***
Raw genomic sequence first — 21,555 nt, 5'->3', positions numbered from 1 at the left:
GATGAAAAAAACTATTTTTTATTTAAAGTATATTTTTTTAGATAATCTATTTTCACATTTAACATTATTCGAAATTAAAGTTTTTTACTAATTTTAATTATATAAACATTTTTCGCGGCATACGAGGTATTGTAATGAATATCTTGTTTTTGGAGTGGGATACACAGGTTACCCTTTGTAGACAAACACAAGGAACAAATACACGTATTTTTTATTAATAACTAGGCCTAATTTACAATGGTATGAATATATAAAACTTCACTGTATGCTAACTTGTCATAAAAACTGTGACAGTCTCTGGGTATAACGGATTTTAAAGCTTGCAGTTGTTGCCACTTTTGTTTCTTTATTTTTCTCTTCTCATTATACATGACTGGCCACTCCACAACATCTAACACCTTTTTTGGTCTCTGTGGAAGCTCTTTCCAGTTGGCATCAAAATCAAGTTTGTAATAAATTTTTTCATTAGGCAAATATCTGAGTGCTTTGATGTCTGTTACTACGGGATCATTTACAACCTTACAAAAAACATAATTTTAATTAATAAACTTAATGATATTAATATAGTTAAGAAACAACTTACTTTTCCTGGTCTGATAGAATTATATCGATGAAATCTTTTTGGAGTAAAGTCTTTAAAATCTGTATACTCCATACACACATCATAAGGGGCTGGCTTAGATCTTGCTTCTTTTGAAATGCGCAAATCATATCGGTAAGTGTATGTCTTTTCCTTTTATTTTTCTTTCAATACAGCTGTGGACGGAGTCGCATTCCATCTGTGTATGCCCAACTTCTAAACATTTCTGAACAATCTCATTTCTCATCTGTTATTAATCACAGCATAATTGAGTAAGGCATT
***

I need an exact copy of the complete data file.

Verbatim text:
Raw genomic sequence first — 21,555 nt, 5'->3', positions numbered from 1 at the left:
GATGAAAAAAACTATTTTTTATTTAAAGTATATTTTTTTAGATAATCTATTTTCACATTTAACATTATTCGAAATTAAAGTTTTTTACTAATTTTAATTATATAAACATTTTTCGCGGCATACGAGGTATTGTAATGAATATCTTGTTTTTGGAGTGGGATACACAGGTTACCCTTTGTAGACAAACACAAGGAACAAATACACGTATTTTTTATTAATAACTAGGCCTAATTTACAATGGTATGAATATATAAAACTTCACTGTATGCTAACTTGTCATAAAAACTGTGACAGTCTCTGGGTATAACGGATTTTAAAGCTTGCAGTTGTTGCCACTTTTGTTTCTTTATTTTTCTCTTCTCATTATACATGACTGGCCACTCCACAACATCTAACACCTTTTTTGGTCTCTGTGGAAGCTCTTTCCAGTTGGCATCAAAATCAAGTTTGTAATAAATTTTTTCATTAGGCAAATATCTGAGTGCTTTGATGTCTGTTACTACGGGATCATTTACAACCTTACAAAAAACATAATTTTAATTAATAAACTTAATGATATTAATATAGTTAAGAAACAACTTACTTTTCCTGGTCTGATAGAATTATATCGATGAAATCTTTTTGGAGTAAAGTCTTTAAAATCTGTATACTCCATACACACATCATAAGGGGCTGGCTTAGATCTTGCTTCTTTTGAAATGCGCAAATCATATCGGTAAGTGTATGTCTTTTCCTTTTATTTTTCTTTCAATACAGCTGTGGACGGAGTCGCATTCCATCTGTGTATGCCCAACTTCTAAACATTTCTGAACAATCTCATTTCTCATCTGTTATTAATCACAGCATAATTGAGTAAGGCATT